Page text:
Bend Over & Spread 'Em
- As a Constitutional Conservative I am pissed that the Obama "Free Trade" Agreement remains classified on orders from both the Democrats and Republicans.
- The Elites that really run America do not want those uneducated commoners in the local villages to get wind of yet more millions of jobs that will be shipped overseas.
- It is an illusion that there are two parties in Washington who oppose each other. Like with the unconstitutional NSA spying we see both parties lock arms to centralize control of the nation for their Masters on Wall Street.
Democratic Senators Elizabeth Warren of Massachusetts and Joe Manchin of West Virginia introduced S.1381 on May 19, 2015, which would have required President Obama to de-classify the Trans Pacific Partnership Agreement for at least 60 days before being voted on by Congress.
(Daily Kos) - The battle between organized labor, progressive Democrats and President Obama over the Trans Pacific Partnership continued on Thursday when U.S. Senators Elizabeth Warren and Joe Machin filed the Trade Transparency Act, a bill requiring that the public and Congress have at least 60 days to review and debate any trade legislation before being moved to the floor for a vote.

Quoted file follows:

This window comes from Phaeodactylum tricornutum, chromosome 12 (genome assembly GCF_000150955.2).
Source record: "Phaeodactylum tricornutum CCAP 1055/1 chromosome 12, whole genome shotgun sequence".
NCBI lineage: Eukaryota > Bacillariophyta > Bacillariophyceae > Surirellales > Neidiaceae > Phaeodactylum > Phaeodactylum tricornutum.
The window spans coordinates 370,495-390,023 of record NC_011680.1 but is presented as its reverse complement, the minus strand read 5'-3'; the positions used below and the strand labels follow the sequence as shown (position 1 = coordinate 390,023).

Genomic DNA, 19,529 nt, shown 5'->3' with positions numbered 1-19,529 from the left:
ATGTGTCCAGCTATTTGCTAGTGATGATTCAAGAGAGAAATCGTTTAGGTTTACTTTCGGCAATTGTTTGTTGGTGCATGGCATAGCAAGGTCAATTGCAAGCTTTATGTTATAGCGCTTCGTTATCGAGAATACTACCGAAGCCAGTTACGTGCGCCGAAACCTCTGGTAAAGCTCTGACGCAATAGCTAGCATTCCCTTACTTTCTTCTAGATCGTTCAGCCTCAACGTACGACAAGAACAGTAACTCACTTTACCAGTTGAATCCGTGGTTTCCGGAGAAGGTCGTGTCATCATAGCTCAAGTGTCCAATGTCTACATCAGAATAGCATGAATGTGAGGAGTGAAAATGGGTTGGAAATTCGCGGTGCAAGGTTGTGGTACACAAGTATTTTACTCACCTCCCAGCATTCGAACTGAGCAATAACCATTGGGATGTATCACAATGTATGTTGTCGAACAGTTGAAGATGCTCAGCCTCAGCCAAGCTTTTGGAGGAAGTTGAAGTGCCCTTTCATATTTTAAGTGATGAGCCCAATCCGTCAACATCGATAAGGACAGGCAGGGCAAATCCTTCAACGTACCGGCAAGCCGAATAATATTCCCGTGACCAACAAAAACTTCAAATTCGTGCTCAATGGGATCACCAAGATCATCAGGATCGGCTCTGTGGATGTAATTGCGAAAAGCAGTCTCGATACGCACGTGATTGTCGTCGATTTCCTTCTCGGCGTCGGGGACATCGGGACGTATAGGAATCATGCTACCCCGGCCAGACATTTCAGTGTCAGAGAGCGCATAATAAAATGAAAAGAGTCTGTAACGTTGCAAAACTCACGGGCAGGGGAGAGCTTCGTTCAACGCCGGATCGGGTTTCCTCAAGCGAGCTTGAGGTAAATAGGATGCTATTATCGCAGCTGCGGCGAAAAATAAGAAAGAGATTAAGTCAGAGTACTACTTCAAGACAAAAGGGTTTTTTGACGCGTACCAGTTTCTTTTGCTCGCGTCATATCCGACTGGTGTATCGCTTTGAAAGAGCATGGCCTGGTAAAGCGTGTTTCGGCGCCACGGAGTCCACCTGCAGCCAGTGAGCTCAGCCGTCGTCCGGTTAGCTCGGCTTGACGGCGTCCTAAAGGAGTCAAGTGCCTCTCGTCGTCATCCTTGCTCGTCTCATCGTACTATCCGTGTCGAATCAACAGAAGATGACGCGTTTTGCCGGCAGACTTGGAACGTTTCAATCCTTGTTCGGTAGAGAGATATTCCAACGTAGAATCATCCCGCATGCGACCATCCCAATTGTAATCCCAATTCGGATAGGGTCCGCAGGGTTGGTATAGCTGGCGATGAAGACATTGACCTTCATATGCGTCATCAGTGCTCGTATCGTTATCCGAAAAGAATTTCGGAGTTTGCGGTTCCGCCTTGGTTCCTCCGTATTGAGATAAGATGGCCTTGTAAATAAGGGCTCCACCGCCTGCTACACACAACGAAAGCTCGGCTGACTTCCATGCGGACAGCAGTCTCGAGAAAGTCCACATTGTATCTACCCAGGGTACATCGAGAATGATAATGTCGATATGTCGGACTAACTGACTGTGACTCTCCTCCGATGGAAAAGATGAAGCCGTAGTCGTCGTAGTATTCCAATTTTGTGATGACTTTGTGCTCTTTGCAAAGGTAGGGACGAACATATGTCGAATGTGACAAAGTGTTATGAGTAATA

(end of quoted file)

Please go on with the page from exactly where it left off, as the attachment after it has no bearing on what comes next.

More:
The move was intended to highlight the issue many Americans see with continuing to categorize trade negotiations as classified, especially when it effects the personal finances of millions of workers and business owners alike.
Senators are forced to go into a classified viewing room in order to read the full text of the document, but are not allowed to bring in key staff or take notes on what is included in the bill text.
Not only this, but as you would assume for classified documents, elected officials are unable to speak to anyone without proper security clearance about the specific details of the trade negotiations without suffering potential criminal legal ramifications. This becomes a serious issue when dealing with complicated and technical negotiations regarding the largest trade deal in American history. It also raises serious questions about the legislative process and democracy generally when the public is unable to view the content of a bill introduced in Congress, but foreign government officials and private corporations are.
Joe Marchin summarized the stance against TPP by saying, "If this bill is as good for the American worker as proponents have claimed, then the administration and anybody else should not find it objectionable to see the details before Congress is forced to grant the
President trade promotion authority."
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